Making “Failure” Interesting in RPGs

Image credit: https://www.fantasyflightgames.com/en/news/2012/11/19/at-the-core/

I had an idea come to me as I was listening to a review of the Fantasy Flight Star Wars RPG. This particular review was from someone (Dan Repperger of Fear the Boot) who was enjoying the game he was playing in but was simply baffled by the game’s mechanics – specifically, the custom dice mechanic.

I feel like I have an OK handle on it, having run the intro adventure for friends and read through the Edge of the Empire book. The dice system is complex, giving six different interacting results: Success, Triumph, Advantage, Failure, Despair, Threat). Basically, when you roll dice, the result of the roll gives you a lot of information:

  • Do you succeed or fail in your intended purpose? (Success and Triumph versus Failure and Despair)
  • Does your success or failure cost you any stress, or allow you to recover stress? (a use for Triumph and Despair when there isn’t something else to do with it)
  • Does the situation overall get better or worse? That is, you could succeed but the situation could worsen for you overall, or you could ‘fail forward’ where you don’t succeed but your situation improves through some unforeseen windfall. (Advantage and Threat)
  • Does your success or failure trigger some kind of special effect, like the equivalent of a critical success or failure perhaps, or a special ability. (Triumph and Despair)

But this post isn’t primarily about the dice mechanic in Fantasy Flight’s Star Wars RPG. Rather, it is about failure, and how to make failure more interesting, which is a challenge in any RPG that features a success/failure mechanic.

The thought is a simple one, derived from the complexity of Fantasy Flight’s dice system – that a failed roll can either mean 1. you don’t get what you want, or 2. you succeed and get what you want, but the situation worsens for you. This is a variation on the “succeed with a cost” mechanic, but it is rooted in the narrative, in the player’s decision to accept greater overall peril in exchange for succeeding on a key roll. In the FF dice system, this is kind of like rolling Success and Triumph paired with Threat, but without all of the complexity of six different colors of dice with multiple custom symbols on them.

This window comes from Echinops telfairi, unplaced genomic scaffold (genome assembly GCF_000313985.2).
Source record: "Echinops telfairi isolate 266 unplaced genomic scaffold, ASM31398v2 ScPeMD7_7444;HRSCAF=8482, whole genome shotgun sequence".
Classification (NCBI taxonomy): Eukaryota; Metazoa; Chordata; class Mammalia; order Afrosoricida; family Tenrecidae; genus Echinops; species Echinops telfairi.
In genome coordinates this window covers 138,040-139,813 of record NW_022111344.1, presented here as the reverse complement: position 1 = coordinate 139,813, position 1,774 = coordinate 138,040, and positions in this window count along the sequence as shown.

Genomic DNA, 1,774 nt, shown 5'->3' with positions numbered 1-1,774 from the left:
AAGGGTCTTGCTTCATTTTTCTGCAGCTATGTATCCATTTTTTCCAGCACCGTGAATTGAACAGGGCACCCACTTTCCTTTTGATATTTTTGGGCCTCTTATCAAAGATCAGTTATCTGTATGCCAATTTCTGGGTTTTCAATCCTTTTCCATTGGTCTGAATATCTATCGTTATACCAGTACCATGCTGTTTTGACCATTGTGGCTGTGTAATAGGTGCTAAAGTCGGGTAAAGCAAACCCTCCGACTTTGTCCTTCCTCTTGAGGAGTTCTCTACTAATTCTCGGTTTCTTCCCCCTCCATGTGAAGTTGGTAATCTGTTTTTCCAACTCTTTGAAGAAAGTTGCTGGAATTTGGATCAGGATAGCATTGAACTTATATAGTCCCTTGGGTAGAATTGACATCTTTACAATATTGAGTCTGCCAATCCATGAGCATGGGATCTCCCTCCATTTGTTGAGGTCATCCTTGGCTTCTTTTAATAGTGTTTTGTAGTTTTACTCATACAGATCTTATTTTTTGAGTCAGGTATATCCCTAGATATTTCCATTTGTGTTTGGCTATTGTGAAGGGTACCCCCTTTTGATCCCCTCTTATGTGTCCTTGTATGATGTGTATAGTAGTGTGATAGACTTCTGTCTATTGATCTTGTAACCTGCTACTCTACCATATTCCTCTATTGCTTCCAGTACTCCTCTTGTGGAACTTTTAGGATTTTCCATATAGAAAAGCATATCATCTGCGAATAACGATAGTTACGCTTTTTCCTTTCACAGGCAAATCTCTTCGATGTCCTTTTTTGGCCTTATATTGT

For example: your fighter is surrounded by a gang of goblins. She activates her special ability that lets her attack a group of lesser targets with one roll – you roll, and miss. So, instead of just whiffing on your cool ability, your ability succeeds, but just as you mow down the fourth goblin, you look up to see that the fighting has drawn the attention of the Goblin King…and he looks angry. 

What do you do in your game to make sure that failure is still an interesting part of the story?

2 thoughts on “Making “Failure” Interesting in RPGs

  1. IMO, failure has to be done in such a way that it changes the situation, or forces the player characters to come up with a different strategy. Any check that can be tried until they succeed shouldn’t require a check in the first place–if you have infinite time or at least a lot of time to pick a lock, you will eventually pick that lock. If you’re in the middle of a dungeon and attempting to pick a lock, you make the check because you’re in a hurry, and failure either means you’ve broken the lock, made noise in your clumsy attempt, or are taking so long that a passing patrol notices you.

    Liked by 1 person

    • I definitely use that method too – I just see it as something distinct. I was just thinking through how failure can be made interesting with an escalation in what’s going on in the scene, or in the story overall. One interesting way one could do this that comes up in other games is to have a visible resource for the GM. So you fail to pick the lock, but the GM says that no, it opens, and then grins evilly and puts another resource into their pile.

      Liked by 1 person

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